I haven't read through the old thread, so sorry if I'm asking questions that have already been covered. I saw the book at a bookstore last month, and I was thinking about buying it, but decided against it, because I already had a bunch of other books I wanted to buy, and I didn't have a lot of money with me. I would like to read it though, so my question is: is it a good book? It looks like a rather large book, 900 pages if I remember correctly. Are they going to be adapting all of it? Because a book of that size will be very difficult to adapt into a movie.
No, Shantaram is just one book, which according to Roberts only is the first part of a trilogy. I'm actually waiting for the second book, which he wanted to have finished by now. But I guess, the work on the screenplay delayed the second novel a litte. Anyway. I posted this on the old forum - the first one and a half pages of Shantaram. I fell in love with Roberts's writing after reading only the first few chapters ... It took me a long time and most of the world to learn what I know about love and fate and the choices we make, but the heart of it came to me in an instant, while I was chained to a wall and being tortured. I realised, somehow, through the screaming in my mind, that even in that shackled, bloody helplessness, I was still free: free to hate the men who were torturing me, or to forgive them. It doesn't sound like much, I know. But in the flinch and bite of the chain, when it's all you've got, that freedom is a universe of possibility. And the choice you make, between hating and forgiving, can become the story of your life.
In my case, it's a long story, and a crowded one. I was a revolutionary who lost his ideals in heroin, a philosopher who lost his integrity in crime, and a poet who lost his soul in a maximum-security prison. When I escaped from that prison, over the front wall, between two gun-towers, I became my country's most wanted man. Luck ran with me and flew with me across the world, where I joined the Bombay mafia. I worked as a gunrunner, a smuggler, and a counterfeiter. I was chained on three continents, beaten, stabbed, and starved. I ran into the enemy guns. And I survived, while other men around me died. They were better men than I am, most of them: better men whose lives were crunched up in mistake, and thrown away by the wrong second of someone else's hate, or love, or indifference. And I buried them, too many of those men, and grieved their stories and their lives into my own.
But my story doesn't begin with them, or with the mafia: it goes back to that first day in Bombay. Fate put me in the game there. Luck dealt the cards that led me to Karla Saraanen. And I started to play it out, that hand, from the first moment I looked into her green eyes. So it begins, this story, like everything else - with a woman, and a city, and a little bit of luck.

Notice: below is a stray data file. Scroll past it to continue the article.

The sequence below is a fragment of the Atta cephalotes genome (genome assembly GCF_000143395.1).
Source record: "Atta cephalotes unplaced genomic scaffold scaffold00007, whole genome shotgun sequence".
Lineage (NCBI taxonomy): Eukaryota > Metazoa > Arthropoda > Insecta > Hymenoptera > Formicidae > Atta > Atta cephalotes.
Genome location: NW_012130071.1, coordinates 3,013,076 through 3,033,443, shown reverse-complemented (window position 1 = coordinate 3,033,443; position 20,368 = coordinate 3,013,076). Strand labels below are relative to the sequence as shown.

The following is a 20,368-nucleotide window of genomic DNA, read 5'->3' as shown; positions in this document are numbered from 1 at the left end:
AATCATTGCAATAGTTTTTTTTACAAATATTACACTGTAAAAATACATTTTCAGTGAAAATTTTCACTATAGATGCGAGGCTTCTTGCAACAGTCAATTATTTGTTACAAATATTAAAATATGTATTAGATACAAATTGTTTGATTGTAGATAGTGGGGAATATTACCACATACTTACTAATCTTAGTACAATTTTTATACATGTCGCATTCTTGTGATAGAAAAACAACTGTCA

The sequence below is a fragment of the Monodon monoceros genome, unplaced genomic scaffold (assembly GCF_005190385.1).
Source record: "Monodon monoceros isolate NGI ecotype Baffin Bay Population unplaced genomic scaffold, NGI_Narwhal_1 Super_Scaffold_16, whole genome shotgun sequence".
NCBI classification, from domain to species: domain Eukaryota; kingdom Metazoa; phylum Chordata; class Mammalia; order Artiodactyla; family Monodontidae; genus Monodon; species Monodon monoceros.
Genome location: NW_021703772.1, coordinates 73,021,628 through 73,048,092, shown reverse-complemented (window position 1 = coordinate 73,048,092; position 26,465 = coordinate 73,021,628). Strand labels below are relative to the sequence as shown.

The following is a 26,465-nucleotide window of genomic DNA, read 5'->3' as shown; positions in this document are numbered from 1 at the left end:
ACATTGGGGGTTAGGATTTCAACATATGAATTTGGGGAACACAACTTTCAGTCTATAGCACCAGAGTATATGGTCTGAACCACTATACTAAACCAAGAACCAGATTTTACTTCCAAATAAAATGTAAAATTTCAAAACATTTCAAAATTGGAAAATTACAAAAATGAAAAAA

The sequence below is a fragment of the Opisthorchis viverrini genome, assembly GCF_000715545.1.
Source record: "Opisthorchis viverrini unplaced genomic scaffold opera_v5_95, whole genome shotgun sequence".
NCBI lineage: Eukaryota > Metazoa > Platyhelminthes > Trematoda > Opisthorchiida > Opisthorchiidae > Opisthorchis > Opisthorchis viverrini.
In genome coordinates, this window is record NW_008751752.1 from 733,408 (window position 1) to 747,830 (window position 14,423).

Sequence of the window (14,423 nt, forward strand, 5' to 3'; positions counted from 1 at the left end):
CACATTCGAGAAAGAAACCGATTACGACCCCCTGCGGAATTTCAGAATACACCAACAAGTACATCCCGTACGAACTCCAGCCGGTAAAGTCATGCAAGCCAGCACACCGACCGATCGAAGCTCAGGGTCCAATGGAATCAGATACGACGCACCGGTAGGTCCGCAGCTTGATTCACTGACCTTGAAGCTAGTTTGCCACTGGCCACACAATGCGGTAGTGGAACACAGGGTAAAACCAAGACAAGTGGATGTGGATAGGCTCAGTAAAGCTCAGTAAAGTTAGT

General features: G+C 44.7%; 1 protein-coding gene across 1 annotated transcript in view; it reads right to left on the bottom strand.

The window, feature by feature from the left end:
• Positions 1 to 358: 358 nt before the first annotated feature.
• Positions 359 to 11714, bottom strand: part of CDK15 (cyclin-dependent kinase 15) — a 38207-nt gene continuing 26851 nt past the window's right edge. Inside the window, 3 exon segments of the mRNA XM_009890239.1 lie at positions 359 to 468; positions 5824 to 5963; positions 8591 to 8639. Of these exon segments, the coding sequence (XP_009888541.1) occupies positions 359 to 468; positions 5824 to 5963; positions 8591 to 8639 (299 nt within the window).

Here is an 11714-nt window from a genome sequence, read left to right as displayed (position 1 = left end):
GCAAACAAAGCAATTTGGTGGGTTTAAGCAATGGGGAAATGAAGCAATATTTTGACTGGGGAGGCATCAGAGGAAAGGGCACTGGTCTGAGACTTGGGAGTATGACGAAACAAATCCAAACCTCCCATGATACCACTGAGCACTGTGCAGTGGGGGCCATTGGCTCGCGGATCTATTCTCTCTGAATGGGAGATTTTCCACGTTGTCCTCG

The first thing I noticed about Bombay, on that first day, was the smell of the different air. I could smell it before I saw or heard anything of India, even as I walked along the umbilical corridor that connected the plane to the airport. I was excited and delighted by it, in that first Bombay minute, escaped from prison and new to the wide world, but I didn't and couldn't recognize it. I know now that it's the sweet, sweating smell of hope, which is the opposite of hate; and it's the sour, stifled smell of greed, which is the opposite of love. It's the smell of gods, demons, empires, and civilizations in resurrection and decay. It's the blue skin-smell of the sea, no matter where you are in the Island City, and the blood-metal smell of machines. It smells of the stir and sleep and waste of sixty million animals, more than half of them humans and rats. It smells of heartbreak, and the struggle to live, and of the crucial failures and loves that produce our courage. It smells of ten thousand restaurants, five thousand temples, shrines, churches, and mosques, and of a hundred bazaars devoted exclusively to perfumes, spices, incense and freshly cut flowers. Karla once called it the worst good smell in the world, and she was right, of course, in that way she had of being right about things. But whenever I return to Bombay, now it's my first sense of the city - that smell, above all things - that welcomes me and tells me I've come home.... [/color]
Thanks for posting that. I thought that perhaps the book I saw was a group of more than one books, just because it is such a huge book. I hope they do a good job adapting it, I know it is more difficult to adapt longer books. I will pick it up next time I'm in a book store (which may not be for awhile I'm afraid, I can't get out to bookstores very often).
I found this last week in Portland while on holidays and read it all the way home. I'd read half of it from the library but it is good to have it in my very own bookcase. I think it is one of those books that you can read at different points in your life and get something different out of every time. That "I was a revolutionary.." sentence is one of the best ever. It's almost perfect. I would love it if he was writing something else.
Post by Aquarianmum on Sept 3, 2006 12:08:49 GMT -5
I really need to get around to reading this book, as at the moment, its just gathering dust on my shelf I just don't have enough 'me' hours to get into it ! Maybe I'll take it to college with me and read it in my lunch breaks
I need to get my own copy--is it available on paperback yet? I'll wait until it's actually being filmed to read it again, I think. I want to be able to highlight all the poetic passages, they are so beautiful.